People Building Bridges

“We refuse to be enemies.”

 

These words greeted us as we approached the Tent of Nations, a farm on a hill near Bethlehem, in Palestinian West Bank territory. The words are inscribed on a stone at the entrance to the property owned by the Nassars, a Palestinian Christian family, for over 100 years. Generations of Nassars have grown up on this land adorned with olive, apricot, and fig orchards as well as vineyards extending across rolling hills.

When the BelPres Israel/Palestine Peacemaking Team visited the Tent of Nations last February, we met around a conference table inside a cave in the hillside where Daher Nassar spoke to us about the farm’s history and ministry and taught us just enough Arabic to join him in singing a song of praise to God. The family then served us a delicious traditional Palestinian meal.

Daher told us about the family’s 26-year struggle to retain ownership of their farm. In 1991, the Israeli government threatened the Nassars with confiscation of their land. He said they were successful in opposing the move in court because his grandfather had registered the property in 1916 with the Ottoman government, which was in power then. They have retained documented ownership of the property spanning the Ottoman rule, the British Mandate, the Jordanian administration, and the current governing arrangement.

At this point, it seems the odds are stacked against them. In 2001, the Israeli government closed the road that leads to their property, and six years ago they gave them “demolition orders,” which means they cannot build anything on their property and they cannot have access to water or electricity.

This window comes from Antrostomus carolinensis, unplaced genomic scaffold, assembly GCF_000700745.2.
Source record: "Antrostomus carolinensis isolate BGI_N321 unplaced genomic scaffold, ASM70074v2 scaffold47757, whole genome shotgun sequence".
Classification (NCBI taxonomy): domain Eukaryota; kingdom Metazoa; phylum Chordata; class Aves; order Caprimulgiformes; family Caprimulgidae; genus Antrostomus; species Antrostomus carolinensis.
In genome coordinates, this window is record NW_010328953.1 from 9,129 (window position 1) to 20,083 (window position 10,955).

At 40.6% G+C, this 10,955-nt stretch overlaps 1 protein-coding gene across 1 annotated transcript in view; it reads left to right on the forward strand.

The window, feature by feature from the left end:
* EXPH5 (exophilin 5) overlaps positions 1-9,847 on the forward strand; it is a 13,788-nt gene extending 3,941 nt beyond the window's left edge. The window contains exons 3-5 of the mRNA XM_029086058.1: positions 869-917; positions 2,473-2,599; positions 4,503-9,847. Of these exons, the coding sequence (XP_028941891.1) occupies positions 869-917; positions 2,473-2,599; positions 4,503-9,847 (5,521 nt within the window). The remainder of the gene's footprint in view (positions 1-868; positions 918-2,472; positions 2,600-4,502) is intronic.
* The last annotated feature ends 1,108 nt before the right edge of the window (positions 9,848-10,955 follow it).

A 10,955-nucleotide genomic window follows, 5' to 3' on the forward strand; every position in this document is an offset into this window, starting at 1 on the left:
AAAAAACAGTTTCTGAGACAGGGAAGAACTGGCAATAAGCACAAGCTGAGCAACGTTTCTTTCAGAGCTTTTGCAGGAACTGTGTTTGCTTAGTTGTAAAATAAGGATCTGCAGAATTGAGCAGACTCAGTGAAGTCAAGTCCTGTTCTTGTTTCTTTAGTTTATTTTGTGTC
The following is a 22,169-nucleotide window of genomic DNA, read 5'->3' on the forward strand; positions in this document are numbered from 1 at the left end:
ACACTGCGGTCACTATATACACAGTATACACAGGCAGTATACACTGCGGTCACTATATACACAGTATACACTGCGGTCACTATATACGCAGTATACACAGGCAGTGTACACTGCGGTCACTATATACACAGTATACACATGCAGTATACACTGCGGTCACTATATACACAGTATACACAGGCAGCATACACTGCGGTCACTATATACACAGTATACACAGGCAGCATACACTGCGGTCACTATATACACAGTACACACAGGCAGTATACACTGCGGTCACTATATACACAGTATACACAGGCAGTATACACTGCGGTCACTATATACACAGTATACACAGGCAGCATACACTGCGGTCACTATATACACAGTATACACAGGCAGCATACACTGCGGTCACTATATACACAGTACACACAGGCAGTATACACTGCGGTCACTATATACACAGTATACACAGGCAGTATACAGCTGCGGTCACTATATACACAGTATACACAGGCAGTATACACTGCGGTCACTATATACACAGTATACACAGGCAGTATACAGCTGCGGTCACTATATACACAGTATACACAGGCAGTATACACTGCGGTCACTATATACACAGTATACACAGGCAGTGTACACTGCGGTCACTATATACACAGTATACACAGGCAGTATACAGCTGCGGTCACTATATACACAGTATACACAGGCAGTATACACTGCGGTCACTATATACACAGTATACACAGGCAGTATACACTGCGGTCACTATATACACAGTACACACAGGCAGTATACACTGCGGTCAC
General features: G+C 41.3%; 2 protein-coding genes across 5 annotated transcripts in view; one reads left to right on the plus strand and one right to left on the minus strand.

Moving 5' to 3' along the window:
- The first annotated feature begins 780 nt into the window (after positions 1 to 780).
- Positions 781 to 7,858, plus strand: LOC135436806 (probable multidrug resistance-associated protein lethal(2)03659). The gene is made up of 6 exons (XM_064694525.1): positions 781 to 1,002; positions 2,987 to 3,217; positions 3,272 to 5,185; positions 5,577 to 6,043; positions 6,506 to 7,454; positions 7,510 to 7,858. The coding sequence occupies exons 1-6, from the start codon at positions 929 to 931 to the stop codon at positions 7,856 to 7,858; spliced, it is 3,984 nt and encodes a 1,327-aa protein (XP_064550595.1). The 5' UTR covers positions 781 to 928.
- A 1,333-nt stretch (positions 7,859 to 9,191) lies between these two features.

According to Daoud, once when the Nassars told settlers who were trying to take their land that they had documents showing their ownership since 1916, the settlers responded by saying, “You have papers from here, but we have papers from God.” Over the years the Nassars have endured many types of intimidation, including damage to their property by settlers with heavy equipment and destruction of hundreds of olive and apricot trees.

The Nassars believe this action is designed to provoke them to respond with violence or give up and leave the country, leaving the land open to be taken over by Israeli settlers. Instead, they have responded based on Matthew 5:14 and 16. “You are the light of the world. A city built on a hill cannot be hidden…In the same way, let your light shine before others, that they may see your good deeds and glorify your Father in heaven.”

The Nassar family says they believe in justice and refuse to be victims, but they also refuse to hate. Their goal is to respond not as expected, but in what they call “the Jesus way,” which is “to overcome evil with good, hatred with love, and darkness with light.” They admit that it is much easier to say this than to live it.

I grew up on a farm and understand the challenges of operating a farm even when you have access to electricity, running water, and waste removal. I am fascinated at how the Nassar family has used this extremely difficult situation for good by creatively solving the problems that arise. They have made their farm self-sustaining by harnessing solar power to generate electricity, collecting rainwater to use for running the farm, composting and reusing much of the waste the farm generates, and by recycling wastewater.

Tent of Nations also provides education to children of the villages and refugee camps in the area. They hold summer camps where children learn about the farm, participate in arts and drama classes, play soccer, and take part in discussions about non-violence as a solution to the problems they face every day.

The Tent of Nations has become a model for how to respond to threats and violence with love. It is a center where people from many nations and religions gather to learn, share, and build bridges of understanding and hope. The Nassars invite Israelis to come see their land and hear their story. By simply working the land and inviting guests of all faiths and nationalities to participate, they have made their farm a symbol of peace and hope. Despite the difficult circumstances, the Nassar family continues to live and act based on their conviction: “We Refuse to Be Enemies.”